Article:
When some of the quotes first emerged from Russell Wilson’s interview with HBO’s Bryant Gumbel regarding Wilson playing baseball, it sounded like the musings of an elite, 25-year-old athlete who thinks he can do anything — but who surely would never undermine his football career by playing professional baseball. Based on the full interview, it sounds like a stronger possibility.
After Wilson suggests that he may “push the envelope a little bit” and play football and baseball, Gumbel pounces.
“Let’s be blunt,” Gumbel says in an interview that debuts Tuesday night at 10:00 p.m. ET. “You played minor league ball for a while. Correct me if I’m wrong. Numbers were .227 average, five homers, 26 RBI. If the numbers were better, would you [play baseball and football]?”
“I wouldn’t be worried about the statistics of it,” Wilson replies. “I know I can play in the big leagues. With the work ethic and all that, I think I definitely could for sure. And that’s why the Texas Rangers got my rights. And they want me to play. Jon Daniels, the G.M., wants me to play. We were talking about it the other day.”
The Seahawks G.M., John Schneider, was talking about it the other day, too. And Schneider isn’t ready to assume Wilson would fail.
“I think one of the primary things that really attracted Russell to us — I know me in particular — was the confidence he has in himself and the goals, dreams, aspirations,” Schneider told KIRO radio. “He’s off the charts in terms of his confidence level and the way he views himself, so it doesn’t surprise me that he would think that way. Quite frankly, I haven’t thought much about the baseball aspect of it. Based on the position that he plays in football, I think it would be difficult. But the way he attacks everything, I don’t think you could put anything past him.”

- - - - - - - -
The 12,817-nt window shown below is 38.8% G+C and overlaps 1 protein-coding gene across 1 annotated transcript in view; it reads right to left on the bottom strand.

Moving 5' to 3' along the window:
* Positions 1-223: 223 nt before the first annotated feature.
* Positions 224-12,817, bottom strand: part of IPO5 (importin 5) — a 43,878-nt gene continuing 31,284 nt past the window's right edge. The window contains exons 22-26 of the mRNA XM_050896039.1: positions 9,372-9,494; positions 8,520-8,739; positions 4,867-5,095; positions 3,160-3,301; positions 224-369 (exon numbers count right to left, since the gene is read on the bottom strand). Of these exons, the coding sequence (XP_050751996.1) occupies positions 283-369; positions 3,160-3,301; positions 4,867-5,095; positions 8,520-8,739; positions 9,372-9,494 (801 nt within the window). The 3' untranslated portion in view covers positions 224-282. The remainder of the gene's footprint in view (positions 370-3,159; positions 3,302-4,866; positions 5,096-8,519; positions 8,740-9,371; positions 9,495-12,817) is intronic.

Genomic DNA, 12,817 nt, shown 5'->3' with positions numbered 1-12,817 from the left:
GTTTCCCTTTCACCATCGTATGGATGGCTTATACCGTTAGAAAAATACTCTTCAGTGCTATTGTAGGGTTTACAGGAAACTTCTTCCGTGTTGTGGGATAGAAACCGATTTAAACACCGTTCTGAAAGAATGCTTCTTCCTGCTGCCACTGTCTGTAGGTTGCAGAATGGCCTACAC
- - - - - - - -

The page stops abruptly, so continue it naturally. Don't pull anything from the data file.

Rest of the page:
Schneider also declined to say whether the Seahawks would try to stop Wilson from playing baseball. It was smart to sidestep the question, because a football-only ultimatum from N.C. State coach Tom O’Brien sparked Wilson to transfer to Wisconsin.
“I’ll never forget it,” Wilson says. “I’ll never forget the times that people have told me that I couldn’t do something.”
That’s ultimately good news for Schneider and the Seahawks, because Wilson believes the interception at the end of Super Bowl XLIX won’t define him.
“Even if you don’t get back [to the Super Bowl]?” Gumbel says.
“I’ll get back.”
“You’re sure of that.”
“I’ll get back.”
Whether and how often he gets back could depend on how much of the team’s salary cap is devoted to him. That wasn’t a topic that came up in the interview with Gumbel. Soon, it’ll be an issue far more important than his lingering baseball dream and Super Bowl nightmare.